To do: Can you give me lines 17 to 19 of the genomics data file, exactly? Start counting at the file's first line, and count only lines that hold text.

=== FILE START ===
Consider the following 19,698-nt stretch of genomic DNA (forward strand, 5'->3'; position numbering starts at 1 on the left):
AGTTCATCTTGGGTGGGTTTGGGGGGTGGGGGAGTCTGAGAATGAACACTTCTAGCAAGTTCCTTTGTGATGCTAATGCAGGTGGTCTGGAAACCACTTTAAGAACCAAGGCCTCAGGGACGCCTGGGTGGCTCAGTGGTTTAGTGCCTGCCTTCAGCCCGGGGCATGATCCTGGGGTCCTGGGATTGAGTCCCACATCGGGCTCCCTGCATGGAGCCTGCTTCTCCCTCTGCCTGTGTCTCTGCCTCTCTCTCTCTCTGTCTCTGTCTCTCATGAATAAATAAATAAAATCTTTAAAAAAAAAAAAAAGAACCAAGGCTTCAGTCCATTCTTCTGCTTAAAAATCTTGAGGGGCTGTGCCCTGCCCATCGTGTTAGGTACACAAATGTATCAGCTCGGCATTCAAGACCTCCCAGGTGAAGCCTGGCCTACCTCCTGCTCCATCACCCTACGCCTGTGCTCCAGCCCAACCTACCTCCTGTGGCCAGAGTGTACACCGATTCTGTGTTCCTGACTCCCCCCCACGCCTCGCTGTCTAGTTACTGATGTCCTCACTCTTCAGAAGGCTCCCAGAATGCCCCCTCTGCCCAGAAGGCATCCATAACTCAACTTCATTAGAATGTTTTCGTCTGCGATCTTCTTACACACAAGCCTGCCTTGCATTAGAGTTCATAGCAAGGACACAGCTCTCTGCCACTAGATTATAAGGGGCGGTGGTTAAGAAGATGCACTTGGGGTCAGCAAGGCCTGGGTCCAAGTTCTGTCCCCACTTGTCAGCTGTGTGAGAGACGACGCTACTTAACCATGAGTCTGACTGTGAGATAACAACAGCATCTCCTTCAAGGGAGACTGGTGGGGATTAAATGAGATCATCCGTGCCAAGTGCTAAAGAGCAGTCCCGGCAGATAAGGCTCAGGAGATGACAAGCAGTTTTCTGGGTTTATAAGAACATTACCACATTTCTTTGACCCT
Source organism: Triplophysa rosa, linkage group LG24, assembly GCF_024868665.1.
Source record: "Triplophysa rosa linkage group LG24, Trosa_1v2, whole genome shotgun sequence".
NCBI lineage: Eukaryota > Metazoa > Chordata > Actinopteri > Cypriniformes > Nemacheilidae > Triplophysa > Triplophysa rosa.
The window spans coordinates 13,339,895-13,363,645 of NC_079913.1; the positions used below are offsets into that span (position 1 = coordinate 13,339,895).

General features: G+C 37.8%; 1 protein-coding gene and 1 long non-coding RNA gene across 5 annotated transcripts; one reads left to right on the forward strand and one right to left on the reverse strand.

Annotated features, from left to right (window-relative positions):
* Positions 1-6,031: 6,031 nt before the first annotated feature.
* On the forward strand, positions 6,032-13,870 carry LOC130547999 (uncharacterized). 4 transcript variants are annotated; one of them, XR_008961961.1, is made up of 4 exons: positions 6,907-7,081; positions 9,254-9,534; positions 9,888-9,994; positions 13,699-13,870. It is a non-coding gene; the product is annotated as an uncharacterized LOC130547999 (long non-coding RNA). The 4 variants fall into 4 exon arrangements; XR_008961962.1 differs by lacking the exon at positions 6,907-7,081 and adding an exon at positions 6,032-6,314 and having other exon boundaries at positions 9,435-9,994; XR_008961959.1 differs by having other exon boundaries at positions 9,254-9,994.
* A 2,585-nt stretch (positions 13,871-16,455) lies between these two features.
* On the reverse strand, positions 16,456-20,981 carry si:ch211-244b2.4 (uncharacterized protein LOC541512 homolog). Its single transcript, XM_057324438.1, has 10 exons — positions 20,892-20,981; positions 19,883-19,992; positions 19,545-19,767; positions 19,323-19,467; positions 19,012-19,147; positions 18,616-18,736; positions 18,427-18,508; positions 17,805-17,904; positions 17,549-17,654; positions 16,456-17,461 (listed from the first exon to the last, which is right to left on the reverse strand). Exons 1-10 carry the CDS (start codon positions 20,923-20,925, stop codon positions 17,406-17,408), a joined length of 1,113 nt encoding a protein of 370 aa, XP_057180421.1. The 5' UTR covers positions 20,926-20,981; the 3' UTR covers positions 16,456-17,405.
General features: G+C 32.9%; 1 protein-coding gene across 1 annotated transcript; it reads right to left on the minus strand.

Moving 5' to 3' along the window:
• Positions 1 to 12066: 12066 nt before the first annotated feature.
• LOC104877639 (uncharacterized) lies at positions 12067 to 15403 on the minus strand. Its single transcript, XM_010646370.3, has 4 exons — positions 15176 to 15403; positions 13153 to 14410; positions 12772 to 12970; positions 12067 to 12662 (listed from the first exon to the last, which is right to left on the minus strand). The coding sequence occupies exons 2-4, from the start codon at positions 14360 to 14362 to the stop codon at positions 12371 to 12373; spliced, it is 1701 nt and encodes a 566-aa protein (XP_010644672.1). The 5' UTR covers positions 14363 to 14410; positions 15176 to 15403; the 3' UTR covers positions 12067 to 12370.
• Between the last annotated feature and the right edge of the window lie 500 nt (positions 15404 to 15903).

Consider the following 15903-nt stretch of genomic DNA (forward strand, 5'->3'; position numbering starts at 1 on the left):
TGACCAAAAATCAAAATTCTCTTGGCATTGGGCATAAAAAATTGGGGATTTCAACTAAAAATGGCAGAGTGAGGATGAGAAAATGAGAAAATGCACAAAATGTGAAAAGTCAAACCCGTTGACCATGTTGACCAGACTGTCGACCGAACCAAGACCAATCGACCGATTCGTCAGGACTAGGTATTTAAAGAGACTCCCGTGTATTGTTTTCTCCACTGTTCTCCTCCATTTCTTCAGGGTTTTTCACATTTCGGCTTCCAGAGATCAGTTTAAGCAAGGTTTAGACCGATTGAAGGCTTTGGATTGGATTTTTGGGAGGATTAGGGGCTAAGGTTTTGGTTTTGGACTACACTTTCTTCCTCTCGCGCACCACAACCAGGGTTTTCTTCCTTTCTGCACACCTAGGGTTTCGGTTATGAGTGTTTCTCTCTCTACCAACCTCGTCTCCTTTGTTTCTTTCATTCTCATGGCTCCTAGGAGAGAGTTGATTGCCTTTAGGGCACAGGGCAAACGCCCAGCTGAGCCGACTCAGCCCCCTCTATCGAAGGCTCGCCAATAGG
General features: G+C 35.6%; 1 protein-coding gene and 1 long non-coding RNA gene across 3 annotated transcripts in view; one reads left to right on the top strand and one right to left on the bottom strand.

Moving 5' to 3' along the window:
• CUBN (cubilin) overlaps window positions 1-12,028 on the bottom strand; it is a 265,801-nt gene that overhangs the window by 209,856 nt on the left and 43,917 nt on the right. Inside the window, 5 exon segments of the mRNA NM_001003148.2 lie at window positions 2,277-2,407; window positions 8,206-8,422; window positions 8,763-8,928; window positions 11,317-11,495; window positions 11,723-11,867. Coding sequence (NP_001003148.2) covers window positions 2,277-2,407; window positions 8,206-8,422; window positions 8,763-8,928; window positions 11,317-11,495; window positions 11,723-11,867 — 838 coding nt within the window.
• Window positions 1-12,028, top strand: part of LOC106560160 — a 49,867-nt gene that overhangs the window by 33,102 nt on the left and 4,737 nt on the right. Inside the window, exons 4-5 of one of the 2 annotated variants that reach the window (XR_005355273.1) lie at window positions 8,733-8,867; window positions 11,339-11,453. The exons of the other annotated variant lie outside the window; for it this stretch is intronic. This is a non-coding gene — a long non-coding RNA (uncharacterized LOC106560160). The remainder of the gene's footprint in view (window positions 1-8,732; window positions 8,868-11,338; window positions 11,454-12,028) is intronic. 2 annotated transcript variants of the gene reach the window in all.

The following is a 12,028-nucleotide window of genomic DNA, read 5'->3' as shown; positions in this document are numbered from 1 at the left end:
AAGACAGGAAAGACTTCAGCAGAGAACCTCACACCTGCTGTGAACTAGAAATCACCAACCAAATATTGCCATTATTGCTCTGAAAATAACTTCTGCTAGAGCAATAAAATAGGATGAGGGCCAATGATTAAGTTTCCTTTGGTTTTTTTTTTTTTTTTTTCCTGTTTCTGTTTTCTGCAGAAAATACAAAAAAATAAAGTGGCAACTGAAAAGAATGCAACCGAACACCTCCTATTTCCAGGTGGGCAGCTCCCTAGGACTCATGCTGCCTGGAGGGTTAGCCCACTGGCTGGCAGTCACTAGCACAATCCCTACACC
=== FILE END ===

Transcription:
• Between the last annotated feature and the right edge of the window lie 500 nt (positions 15404 to 15903).

Consider the following 15903-nt stretch of genomic DNA (forward strand, 5'->3'; position numbering starts at 1 on the left):
TGACCAAAAATCAAAATTCTCTTGGCATTGGGCATAAAAAATTGGGGATTTCAACTAAAAATGGCAGAGTGAGGATGAGAAAATGAGAAAATGCACAAAATGTGAAAAGTCAAACCCGTTGACCATGTTGACCAGACTGTCGACCGAACCAAGACCAATCGACCGATTCGTCAGGACTAGGTATTTAAAGAGACTCCCGTGTATTGTTTTCTCCACTGTTCTCCTCCATTTCTTCAGGGTTTTTCACATTTCGGCTTCCAGAGATCAGTTTAAGCAAGGTTTAGACCGATTGAAGGCTTTGGATTGGATTTTTGGGAGGATTAGGGGCTAAGGTTTTGGTTTTGGACTACACTTTCTTCCTCTCGCGCACCACAACCAGGGTTTTCTTCCTTTCTGCACACCTAGGGTTTCGGTTATGAGTGTTTCTCTCTCTACCAACCTCGTCTCCTTTGTTTCTTTCATTCTCATGGCTCCTAGGAGAGAGTTGATTGCCTTTAGGGCACAGGGCAAACGCCCAGCTGAGCCGACTCAGCCCCCTCTATCGAAGGCTCGCCAATAGG